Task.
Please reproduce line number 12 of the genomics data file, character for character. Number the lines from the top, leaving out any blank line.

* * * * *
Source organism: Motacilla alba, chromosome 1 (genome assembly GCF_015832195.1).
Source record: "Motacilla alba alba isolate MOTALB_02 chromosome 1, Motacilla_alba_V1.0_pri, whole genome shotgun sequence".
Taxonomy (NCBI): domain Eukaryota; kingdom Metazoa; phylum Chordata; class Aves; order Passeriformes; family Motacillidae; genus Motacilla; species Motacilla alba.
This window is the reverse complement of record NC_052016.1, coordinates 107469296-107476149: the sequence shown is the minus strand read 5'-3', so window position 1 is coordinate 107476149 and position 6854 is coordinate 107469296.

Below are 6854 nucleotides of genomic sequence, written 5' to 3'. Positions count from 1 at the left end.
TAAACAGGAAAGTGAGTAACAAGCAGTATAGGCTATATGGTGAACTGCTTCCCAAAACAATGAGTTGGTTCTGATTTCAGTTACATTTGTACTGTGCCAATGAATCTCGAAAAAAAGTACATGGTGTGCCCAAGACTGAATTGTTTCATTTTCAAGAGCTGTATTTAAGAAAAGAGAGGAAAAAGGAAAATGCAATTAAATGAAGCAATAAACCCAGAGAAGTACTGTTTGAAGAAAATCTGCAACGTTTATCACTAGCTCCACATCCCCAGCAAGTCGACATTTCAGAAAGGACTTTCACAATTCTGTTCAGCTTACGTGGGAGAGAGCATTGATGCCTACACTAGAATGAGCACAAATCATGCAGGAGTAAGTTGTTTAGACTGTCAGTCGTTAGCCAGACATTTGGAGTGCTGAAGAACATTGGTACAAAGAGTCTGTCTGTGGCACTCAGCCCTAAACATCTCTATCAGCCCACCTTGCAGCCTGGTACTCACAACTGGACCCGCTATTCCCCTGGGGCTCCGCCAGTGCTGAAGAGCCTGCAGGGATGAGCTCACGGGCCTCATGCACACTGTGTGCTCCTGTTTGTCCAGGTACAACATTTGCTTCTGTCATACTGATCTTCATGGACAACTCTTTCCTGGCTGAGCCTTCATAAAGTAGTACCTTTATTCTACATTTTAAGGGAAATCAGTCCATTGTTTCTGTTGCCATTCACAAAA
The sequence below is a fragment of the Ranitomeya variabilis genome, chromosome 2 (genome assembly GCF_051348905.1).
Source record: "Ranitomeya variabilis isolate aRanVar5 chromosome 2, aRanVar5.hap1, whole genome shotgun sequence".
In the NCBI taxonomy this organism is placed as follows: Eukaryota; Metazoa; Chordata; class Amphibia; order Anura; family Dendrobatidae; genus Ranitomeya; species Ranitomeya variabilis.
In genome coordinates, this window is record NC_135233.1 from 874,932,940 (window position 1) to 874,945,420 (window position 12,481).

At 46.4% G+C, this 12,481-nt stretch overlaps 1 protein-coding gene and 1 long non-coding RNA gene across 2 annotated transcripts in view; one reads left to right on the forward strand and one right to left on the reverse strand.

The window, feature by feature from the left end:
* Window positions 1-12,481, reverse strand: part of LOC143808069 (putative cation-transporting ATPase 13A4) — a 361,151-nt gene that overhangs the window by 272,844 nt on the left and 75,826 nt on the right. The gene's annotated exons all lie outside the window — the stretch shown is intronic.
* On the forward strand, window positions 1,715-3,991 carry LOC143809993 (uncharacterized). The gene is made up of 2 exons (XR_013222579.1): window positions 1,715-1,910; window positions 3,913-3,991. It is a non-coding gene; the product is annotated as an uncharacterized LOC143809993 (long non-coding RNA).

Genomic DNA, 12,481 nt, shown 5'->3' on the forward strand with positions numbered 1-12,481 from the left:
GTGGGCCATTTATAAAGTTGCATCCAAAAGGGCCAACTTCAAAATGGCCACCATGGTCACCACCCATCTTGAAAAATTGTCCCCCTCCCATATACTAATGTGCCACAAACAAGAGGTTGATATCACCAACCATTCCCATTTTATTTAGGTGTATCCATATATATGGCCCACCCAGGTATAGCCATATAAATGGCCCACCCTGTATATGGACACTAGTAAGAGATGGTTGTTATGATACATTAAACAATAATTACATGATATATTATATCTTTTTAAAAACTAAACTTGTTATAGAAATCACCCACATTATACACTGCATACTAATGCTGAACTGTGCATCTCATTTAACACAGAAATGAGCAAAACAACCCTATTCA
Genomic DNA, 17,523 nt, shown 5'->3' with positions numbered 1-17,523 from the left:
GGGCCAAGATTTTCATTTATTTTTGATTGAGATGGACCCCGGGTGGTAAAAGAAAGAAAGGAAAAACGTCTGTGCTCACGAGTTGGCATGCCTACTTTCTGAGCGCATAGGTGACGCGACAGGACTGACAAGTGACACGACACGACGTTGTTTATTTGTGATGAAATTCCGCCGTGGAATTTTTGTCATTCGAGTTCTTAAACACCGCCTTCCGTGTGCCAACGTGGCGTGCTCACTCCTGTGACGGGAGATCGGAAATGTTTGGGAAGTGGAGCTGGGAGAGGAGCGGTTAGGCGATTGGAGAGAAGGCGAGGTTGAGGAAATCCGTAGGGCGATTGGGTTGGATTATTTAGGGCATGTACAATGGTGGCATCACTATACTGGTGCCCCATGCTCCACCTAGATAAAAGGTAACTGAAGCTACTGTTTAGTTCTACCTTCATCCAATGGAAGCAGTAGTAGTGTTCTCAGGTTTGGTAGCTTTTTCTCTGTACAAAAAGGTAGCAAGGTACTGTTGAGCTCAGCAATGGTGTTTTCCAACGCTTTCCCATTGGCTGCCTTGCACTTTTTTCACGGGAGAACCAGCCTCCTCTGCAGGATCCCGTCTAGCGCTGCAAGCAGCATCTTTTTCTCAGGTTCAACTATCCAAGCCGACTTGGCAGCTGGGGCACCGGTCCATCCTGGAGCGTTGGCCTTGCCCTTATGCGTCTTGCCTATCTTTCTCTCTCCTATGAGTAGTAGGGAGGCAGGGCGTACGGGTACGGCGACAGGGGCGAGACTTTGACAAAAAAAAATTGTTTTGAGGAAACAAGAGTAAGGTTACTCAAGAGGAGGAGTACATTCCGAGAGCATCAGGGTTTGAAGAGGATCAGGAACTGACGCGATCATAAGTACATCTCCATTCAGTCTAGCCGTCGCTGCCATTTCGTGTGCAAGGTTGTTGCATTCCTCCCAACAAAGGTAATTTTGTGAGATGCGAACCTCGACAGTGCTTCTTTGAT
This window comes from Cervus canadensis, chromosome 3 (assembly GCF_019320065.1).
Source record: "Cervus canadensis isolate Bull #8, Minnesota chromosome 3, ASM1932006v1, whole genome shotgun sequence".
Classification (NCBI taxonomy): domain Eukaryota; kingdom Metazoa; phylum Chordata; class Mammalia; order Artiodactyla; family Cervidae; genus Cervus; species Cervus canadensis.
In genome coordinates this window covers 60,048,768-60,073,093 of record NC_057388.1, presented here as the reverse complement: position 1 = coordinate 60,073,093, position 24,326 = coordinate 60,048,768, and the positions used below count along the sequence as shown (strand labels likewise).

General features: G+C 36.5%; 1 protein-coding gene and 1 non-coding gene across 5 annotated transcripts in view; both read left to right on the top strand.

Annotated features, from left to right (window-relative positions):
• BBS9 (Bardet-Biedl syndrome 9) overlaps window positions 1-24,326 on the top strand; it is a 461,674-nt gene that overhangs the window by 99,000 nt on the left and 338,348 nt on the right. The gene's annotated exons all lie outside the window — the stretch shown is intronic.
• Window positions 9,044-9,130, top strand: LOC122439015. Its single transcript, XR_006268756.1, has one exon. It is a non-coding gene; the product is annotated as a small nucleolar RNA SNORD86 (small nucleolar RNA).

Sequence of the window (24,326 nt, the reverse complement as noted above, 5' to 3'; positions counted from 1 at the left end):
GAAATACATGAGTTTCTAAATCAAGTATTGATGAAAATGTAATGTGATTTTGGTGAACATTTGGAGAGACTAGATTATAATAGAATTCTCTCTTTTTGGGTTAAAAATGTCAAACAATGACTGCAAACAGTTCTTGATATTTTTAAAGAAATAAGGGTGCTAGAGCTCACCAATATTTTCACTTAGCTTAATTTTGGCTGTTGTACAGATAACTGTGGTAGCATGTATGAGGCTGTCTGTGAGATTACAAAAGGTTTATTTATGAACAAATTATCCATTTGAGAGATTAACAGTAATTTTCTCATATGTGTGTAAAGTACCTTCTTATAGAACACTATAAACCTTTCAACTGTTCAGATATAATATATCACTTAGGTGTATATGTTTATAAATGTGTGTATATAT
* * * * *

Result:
The window, feature by feature from the left end: